April 24 – May 2, 2014
Over the past six years I have witnessed and participated in the boom of social media. My memory has recorded a sort of timeline ordered by popularity and utility… the adept social media user evolves with each new platform—from Myspace to Facebook, on to Twitter, then Instagram, and the latest frontier, Vine.
These sites launched with promises of utopia; a new era of democratized communication where anyone could post, comment, approve, and share new content from any place, at any time. The exponential increase of human connection and the progress it might yield was astoundingly promising, and in hindsight grossly overestimated.
What has occurred in place of humankind’s advancement is a detrimental backslide into narcissistic quicksand. Social media users construct their profiles to portray misleading representations of who they really are, from the personal information they selectively share down to the way they physically look. Illusion is king; filters veil unwanted details, tags and mentions garner attention, curated photo galleries imply candid perfection. Catering to an audience they are extremely aware of, users craft their profiles and postings to establish a faithful following.
Social media has a deathgrip on the attention span of humankind. If we aren’t posting, we’re scrolling; if we aren’t scrolling, we’re stalking. We’ve lost the ability to effectively communicate, to be present in real time. We’ve lost sight of our own worth, measuring our importance numerically in likes and followers. With this loss of consciousness, the line between user and profile has been sorely blurred, as humanity dissolves pixel by pixel into the social mediaverse.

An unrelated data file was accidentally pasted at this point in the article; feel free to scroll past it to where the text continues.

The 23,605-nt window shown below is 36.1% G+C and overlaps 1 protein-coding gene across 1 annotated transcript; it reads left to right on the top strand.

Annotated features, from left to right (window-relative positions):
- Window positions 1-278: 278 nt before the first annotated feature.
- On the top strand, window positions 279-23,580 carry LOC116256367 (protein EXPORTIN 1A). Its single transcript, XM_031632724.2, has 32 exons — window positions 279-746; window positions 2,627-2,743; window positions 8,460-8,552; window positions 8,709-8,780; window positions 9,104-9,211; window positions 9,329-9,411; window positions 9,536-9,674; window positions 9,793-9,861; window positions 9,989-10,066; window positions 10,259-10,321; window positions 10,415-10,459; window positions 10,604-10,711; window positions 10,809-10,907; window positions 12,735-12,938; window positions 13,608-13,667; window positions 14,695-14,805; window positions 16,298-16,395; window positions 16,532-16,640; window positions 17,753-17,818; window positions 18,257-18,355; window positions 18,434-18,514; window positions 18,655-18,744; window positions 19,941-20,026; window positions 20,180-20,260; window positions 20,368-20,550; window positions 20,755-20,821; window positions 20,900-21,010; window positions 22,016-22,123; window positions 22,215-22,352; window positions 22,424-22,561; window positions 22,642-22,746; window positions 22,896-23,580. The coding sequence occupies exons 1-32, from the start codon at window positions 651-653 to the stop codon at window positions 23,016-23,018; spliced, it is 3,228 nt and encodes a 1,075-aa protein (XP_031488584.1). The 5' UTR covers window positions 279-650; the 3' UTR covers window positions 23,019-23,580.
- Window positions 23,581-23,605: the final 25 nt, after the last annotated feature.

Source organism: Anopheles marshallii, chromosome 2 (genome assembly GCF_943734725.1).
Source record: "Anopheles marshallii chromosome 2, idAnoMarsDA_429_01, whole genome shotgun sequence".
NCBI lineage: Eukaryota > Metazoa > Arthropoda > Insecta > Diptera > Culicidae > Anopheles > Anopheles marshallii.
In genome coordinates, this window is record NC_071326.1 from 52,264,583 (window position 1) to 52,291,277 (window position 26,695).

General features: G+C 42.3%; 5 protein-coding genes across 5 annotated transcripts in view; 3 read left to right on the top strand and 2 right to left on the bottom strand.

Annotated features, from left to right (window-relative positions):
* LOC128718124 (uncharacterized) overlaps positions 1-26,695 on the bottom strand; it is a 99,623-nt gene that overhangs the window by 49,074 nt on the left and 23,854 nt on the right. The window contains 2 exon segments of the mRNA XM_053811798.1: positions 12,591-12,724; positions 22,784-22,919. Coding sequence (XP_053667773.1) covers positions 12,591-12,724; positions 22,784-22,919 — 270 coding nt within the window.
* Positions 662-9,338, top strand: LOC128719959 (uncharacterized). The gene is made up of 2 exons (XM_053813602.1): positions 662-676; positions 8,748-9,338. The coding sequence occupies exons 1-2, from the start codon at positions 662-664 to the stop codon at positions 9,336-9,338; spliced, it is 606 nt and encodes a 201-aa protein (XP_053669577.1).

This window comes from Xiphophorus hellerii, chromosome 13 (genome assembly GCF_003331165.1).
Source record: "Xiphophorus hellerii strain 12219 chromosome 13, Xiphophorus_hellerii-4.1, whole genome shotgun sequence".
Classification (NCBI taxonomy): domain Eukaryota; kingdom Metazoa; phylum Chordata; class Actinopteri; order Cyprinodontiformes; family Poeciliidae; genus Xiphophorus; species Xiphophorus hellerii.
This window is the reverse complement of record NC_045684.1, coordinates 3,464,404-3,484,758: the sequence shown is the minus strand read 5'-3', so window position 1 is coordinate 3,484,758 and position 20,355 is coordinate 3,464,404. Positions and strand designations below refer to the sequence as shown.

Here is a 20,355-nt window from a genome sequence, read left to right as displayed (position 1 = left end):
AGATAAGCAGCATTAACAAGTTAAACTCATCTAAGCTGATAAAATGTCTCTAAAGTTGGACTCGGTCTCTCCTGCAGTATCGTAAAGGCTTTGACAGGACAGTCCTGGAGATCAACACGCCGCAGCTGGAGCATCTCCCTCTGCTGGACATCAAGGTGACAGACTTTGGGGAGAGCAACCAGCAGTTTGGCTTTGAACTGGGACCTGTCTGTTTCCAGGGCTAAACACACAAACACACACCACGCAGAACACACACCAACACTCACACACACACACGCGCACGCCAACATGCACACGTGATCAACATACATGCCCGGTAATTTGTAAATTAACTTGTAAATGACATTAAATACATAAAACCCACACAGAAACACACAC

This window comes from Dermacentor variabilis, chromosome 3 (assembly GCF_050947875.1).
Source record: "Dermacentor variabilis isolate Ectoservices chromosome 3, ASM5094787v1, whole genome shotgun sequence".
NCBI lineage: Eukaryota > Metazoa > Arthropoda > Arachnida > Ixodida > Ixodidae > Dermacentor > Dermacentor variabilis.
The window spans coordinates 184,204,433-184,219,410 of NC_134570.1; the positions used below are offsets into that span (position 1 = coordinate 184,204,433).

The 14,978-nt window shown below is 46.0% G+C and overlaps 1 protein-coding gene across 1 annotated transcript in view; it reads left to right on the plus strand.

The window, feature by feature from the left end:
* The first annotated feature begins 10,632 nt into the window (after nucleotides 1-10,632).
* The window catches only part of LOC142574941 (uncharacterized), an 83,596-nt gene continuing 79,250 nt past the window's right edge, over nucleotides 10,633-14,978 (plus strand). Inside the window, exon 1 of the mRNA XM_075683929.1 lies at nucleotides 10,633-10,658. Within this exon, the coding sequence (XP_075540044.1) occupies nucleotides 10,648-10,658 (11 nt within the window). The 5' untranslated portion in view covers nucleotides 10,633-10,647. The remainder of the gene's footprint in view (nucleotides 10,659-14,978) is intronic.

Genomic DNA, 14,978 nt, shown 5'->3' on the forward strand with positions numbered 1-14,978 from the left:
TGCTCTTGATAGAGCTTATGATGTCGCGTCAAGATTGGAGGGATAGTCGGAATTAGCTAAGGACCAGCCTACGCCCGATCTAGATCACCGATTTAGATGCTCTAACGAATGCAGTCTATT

This body of work is a stance against these distressing conditions—a critique of the social mediaverse from the inside, as I was once a heavy user myself. Since deleting my accounts two years ago, I’ve regained consciousness, reclaimed my humanness and established a realtime presence that inspired this show. Through exploiting the very visual and vernacular which social media is rooted in, these works call attention to the deceitful and often ridiculous nature of living through one’s virtual self.
It was critical to express these thoughts through non-digital media in order to avoid contradiction. These mobile paintings depict social media tropes and site templates, making them self-reflexive through layers of awareness– painting a selfie is an act of removal (a portrait of a self-portrait), as is the process of reducing these sites’ formats to blocks of color. The endless rotation of these paintings imitates scrolling while highlighting the regurgitative nature of overshared info.
About the Artist
Kelsey Zalimeni is a senior studio art major, art history minor from Chapel Hill, NC. She is the recipient of the Presidential Scholarship in Visual Arts and the Karyn Dingledine Art Scholarship. Kelsey’s interest in the contemporary art world has led her to internships with Mixed Greens Gallery in Chelsea, Christie’s Auction NYC, PULSE Contemporary Art Fair in Miami, and, most recently, two periods of service in artist’s studios in LA and NYC. She has also participated in numerous exhibitions at START Gallery and two group showings in Hanes Gallery as part of the annual Student Art Exhibition. In 2013, Kelsey was selected to buy art for the Wake Forest Student Union Collection of Contemporary Art, traveling to NYC with six other students to bring top contemporary works back to Wake. After graduating from Wake Forest in May of 2014, Kelsey will return to NYC to work in Sotheby’s Floater Programme and continue her own artistic career.